In the book "Point Man," author Steve Farrar recounts how Albert Einstein was once invited to speak at Swarthmore College. Before a sizeable crowd, the great theoretical physicist stepped up to the podium and said, "Ladies and gentlemen, I am very sorry, but I have nothing to say."
The audience was stunned.
Einstein then returned to the podium and said, "In case I have something to say, I will come back and say it."
Half a year later, Einstein contacted the college's president and said, "Now I have something to say." This time, Einstein stood before a crowd at Swarthmore College and delivered a speech.
Communication tip # 1: Have something to say
When you begin to write an email or even a text message, when you pick up the telephone, when you set out to write a blog post, ask yourself, "What am I really trying to say?"
For example, in this blog, I want for you, the reader, to actually get some valuable tips that will truly help you communicate better in any context - whether it's at work or at home. And I would like for this advice to be understandable.
Sometimes, you may think you know what you want to say. Before you begin writing or talking, you might ask yourself, "What's the main thing I want to say?" Reduce your message to the essential words. When you get through with this brief exercise, you should be able to say, "That's what I really mean!"
Then, like Einstein, you can really accomplish something with what you say or write.
Communication tip # 2: Keep it simple
In a recent LinkedIn post, I saw where Richard Branson, founder of Virgin Airlines, is quoted as saying, "Complexity is your enemy. Any fool can make something complicated. It is hard to make something simple."
A writing coach once visited the newspaper where I worked. He gave the editorial staff advice on how to structure their news stories and headlines. I remember him saying that The New York Times was a good, basic newspaper. At the time, I thought that was a little unusual, that The New York Times was really a very sophisticated publication. Now, I look back and agree with the man. When you read The New York Times, you can understand things that are indeed complex, sophisticated and at a lofty level. That's because the reporters and editors of that newspaper understand what they're writing about and can explain it in a way that the average person can comprehend. They practice what Branson said, taking the complex and making it simple to understand.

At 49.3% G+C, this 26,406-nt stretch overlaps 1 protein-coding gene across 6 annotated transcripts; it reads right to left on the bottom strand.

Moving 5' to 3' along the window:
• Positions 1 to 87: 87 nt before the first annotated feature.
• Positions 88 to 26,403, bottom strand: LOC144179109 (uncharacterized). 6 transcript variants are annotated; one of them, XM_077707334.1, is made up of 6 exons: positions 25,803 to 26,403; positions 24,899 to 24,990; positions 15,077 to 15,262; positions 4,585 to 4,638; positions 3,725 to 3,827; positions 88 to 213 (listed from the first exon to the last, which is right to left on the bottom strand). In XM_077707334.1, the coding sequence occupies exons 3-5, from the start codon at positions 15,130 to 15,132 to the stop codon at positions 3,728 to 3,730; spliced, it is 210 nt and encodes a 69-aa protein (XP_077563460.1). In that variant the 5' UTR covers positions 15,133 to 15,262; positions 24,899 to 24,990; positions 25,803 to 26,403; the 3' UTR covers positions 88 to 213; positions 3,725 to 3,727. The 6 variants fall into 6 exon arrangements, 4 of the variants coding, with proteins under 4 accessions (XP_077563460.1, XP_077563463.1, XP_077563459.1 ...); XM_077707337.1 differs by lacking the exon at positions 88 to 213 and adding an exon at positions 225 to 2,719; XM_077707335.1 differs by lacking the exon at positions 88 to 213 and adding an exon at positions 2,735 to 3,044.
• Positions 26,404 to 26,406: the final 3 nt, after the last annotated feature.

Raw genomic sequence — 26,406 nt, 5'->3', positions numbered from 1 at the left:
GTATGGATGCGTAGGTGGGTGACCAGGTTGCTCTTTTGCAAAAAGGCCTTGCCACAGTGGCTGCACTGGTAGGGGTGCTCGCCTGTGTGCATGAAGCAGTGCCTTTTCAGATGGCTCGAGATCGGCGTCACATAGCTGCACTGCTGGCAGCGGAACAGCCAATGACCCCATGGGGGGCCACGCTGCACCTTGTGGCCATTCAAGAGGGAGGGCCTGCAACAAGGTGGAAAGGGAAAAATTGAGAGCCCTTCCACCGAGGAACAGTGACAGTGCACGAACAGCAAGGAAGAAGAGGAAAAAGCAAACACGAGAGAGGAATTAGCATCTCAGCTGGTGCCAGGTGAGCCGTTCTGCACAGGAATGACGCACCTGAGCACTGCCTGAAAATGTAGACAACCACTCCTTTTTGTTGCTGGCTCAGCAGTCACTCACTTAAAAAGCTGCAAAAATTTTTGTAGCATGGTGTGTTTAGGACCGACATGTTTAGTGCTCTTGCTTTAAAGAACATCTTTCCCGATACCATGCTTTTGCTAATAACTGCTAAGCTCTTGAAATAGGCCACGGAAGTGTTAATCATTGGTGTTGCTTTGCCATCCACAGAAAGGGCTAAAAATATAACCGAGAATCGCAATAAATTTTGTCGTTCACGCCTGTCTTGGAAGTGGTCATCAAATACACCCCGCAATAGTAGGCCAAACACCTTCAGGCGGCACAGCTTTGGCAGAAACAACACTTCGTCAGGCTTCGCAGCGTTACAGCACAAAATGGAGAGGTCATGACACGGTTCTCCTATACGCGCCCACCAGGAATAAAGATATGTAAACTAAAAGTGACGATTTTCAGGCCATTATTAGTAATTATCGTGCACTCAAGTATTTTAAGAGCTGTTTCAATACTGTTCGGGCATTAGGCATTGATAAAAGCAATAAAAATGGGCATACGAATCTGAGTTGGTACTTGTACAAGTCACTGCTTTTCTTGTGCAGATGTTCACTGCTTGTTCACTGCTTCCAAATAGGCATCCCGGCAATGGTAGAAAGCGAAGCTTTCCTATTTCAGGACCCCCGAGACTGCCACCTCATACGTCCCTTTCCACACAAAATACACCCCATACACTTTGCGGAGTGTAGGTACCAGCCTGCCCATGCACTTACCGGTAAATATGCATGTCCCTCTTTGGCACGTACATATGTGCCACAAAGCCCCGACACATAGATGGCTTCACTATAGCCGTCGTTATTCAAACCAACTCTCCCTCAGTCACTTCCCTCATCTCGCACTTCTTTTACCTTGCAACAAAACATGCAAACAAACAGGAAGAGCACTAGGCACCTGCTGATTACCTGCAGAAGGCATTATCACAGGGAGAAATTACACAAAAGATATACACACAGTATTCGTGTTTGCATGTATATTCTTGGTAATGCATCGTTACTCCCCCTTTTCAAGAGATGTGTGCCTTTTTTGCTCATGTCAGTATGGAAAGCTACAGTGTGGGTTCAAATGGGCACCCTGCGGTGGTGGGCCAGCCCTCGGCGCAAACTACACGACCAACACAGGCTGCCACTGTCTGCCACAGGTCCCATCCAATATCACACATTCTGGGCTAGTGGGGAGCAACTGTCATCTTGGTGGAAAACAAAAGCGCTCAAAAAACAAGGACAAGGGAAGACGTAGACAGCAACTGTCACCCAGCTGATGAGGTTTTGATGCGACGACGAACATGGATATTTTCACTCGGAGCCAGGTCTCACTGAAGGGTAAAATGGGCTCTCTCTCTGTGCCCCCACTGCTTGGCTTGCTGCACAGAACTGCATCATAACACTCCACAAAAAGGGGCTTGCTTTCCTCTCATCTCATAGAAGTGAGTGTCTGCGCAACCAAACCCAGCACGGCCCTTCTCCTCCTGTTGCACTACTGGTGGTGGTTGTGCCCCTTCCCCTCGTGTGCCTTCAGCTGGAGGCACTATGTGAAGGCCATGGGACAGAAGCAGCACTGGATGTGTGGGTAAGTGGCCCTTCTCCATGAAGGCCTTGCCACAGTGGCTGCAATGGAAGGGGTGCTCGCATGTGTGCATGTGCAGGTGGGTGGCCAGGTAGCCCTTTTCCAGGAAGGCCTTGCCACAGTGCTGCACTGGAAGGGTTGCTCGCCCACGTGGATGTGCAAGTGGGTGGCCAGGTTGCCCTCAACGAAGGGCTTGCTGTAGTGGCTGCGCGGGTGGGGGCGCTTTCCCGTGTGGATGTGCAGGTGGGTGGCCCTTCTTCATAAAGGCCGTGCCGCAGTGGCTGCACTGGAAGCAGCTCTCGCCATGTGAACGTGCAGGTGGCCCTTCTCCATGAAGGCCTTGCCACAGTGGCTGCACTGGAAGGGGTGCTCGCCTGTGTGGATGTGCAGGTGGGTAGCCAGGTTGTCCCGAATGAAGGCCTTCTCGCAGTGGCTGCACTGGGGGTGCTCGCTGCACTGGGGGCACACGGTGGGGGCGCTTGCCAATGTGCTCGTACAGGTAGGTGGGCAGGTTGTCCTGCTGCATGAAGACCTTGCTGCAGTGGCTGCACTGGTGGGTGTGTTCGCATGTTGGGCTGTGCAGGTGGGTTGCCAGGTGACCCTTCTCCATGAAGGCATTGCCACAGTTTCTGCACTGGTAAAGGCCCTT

In your communications, make sure you understand what you're writing or speaking about. Then tell it in a way that is clear and easily grasped. You don't have to use big words.
Communication tip # 3: Know your audience
In communication, there are five elements: a source, a message, a medium of communication, a receiver and feedback. Let's consider the model of communications as it applies to newspapers. There is a source. In this case, that would be the journalists of the newspaper. They write stories and headlines, take photos and design pages. The message is: whatever is happening that is of the greatest significance. The medium of communication would be newsprint, with stories and pictures applied in ink. The receiver is a man or woman picking up the newspaper and reading it. The feedback would be a letter to the editor or a phone call to the newsroom, to complain about something that was wrong in a story, to give further information for a future story or, possibly, to praise a job well done.
The key to the entire circle of communication is the receiver or audience. When you are talking to a co-worker, you obviously speak differently than when you are talking to your 6-year-old. When you talk to your manager, you speak somewhat differently than when you talk with a close friend. To maximize your communication effectiveness tailor the content of your message, your vocabulary and your tone of voice (or tone of writing) so that your message resonates with the people to whom you are communicating. If you have the best interests of your audience at heart, they likely will hear your message, and good should come out of it.
About Jim Hartigan
Jim Hartigan, Partner joined Orgwide Services in April 2010. A 30-year hospitality industry veteran, he most recently served as SVP, Global Brand Services at Hilton Worldwide where his team was responsible for ensuring excellence in quality assurance, customer satisfaction, market research, brand training, media planning, and sustainability across 10 brands and more than 3,400 hotels in 80 countries around the world. In 2004, Hartigan was Orgwide's first client launching online learning for Hilton in North America.